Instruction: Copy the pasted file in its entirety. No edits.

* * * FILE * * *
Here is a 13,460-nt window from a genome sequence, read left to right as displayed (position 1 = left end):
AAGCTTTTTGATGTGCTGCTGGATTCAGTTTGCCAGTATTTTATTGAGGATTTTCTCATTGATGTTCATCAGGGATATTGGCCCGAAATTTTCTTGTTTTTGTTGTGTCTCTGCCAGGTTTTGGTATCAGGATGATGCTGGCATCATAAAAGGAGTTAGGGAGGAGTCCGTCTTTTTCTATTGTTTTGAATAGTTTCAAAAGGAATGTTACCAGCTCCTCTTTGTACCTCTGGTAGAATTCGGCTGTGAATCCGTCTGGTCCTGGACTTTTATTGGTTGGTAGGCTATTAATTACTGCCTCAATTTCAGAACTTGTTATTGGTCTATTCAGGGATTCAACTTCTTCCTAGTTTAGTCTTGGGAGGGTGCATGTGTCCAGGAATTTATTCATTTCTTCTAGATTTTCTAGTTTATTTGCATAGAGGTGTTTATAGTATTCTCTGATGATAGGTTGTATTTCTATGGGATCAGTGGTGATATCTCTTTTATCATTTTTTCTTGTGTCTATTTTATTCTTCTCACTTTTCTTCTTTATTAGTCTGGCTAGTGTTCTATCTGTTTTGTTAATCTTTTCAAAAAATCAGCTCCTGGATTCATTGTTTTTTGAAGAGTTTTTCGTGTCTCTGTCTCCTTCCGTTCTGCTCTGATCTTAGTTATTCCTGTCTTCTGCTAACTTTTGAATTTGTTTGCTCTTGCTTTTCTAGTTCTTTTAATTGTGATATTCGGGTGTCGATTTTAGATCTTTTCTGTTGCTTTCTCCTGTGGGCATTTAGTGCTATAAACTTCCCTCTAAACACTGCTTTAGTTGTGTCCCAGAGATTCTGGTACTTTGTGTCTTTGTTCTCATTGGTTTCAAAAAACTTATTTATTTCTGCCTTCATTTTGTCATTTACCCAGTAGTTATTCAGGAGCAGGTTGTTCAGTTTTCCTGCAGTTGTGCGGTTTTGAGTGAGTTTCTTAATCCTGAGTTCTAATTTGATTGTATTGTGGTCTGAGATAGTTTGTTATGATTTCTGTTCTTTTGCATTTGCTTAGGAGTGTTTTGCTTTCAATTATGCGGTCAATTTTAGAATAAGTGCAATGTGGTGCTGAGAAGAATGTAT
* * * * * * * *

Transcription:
Here is a 13,460-nt window from a genome sequence, read left to right as displayed (position 1 = left end):
AAGCTTTTTGATGTGCTGCTGGATTCAGTTTGCCAGTATTTTATTGAGGATTTTCTCATTGATGTTCATCAGGGATATTGGCCCGAAATTTTCTTGTTTTTGTTGTGTCTCTGCCAGGTTTTGGTATCAGGATGATGCTGGCATCATAAAAGGAGTTAGGGAGGAGTCCGTCTTTTTCTATTGTTTTGAATAGTTTCAAAAGGAATGTTACCAGCTCCTCTTTGTACCTCTGGTAGAATTCGGCTGTGAATCCGTCTGGTCCTGGACTTTTATTGGTTGGTAGGCTATTAATTACTGCCTCAATTTCAGAACTTGTTATTGGTCTATTCAGGGATTCAACTTCTTCCTAGTTTAGTCTTGGGAGGGTGCATGTGTCCAGGAATTTATTCATTTCTTCTAGATTTTCTAGTTTATTTGCATAGAGGTGTTTATAGTATTCTCTGATGATAGGTTGTATTTCTATGGGATCAGTGGTGATATCTCTTTTATCATTTTTTCTTGTGTCTATTTTATTCTTCTCACTTTTCTTCTTTATTAGTCTGGCTAGTGTTCTATCTGTTTTGTTAATCTTTTCAAAAAATCAGCTCCTGGATTCATTGTTTTTTGAAGAGTTTTTCGTGTCTCTGTCTCCTTCCGTTCTGCTCTGATCTTAGTTATTCCTGTCTTCTGCTAACTTTTGAATTTGTTTGCTCTTGCTTTTCTAGTTCTTTTAATTGTGATATTCGGGTGTCGATTTTAGATCTTTTCTGTTGCTTTCTCCTGTGGGCATTTAGTGCTATAAACTTCCCTCTAAACACTGCTTTAGTTGTGTCCCAGAGATTCTGGTACTTTGTGTCTTTGTTCTCATTGGTTTCAAAAAACTTATTTATTTCTGCCTTCATTTTGTCATTTACCCAGTAGTTATTCAGGAGCAGGTTGTTCAGTTTTCCTGCAGTTGTGCGGTTTTGAGTGAGTTTCTTAATCCTGAGTTCTAATTTGATTGTATTGTGGTCTGAGATAGTTTGTTATGATTTCTGTTCTTTTGCATTTGCTTAGGAGTGTTTTGCTTTCAATTATGCGGTCAATTTTAGAATAAGTGCAATGTGGTGCTGAGAAGAATGTAT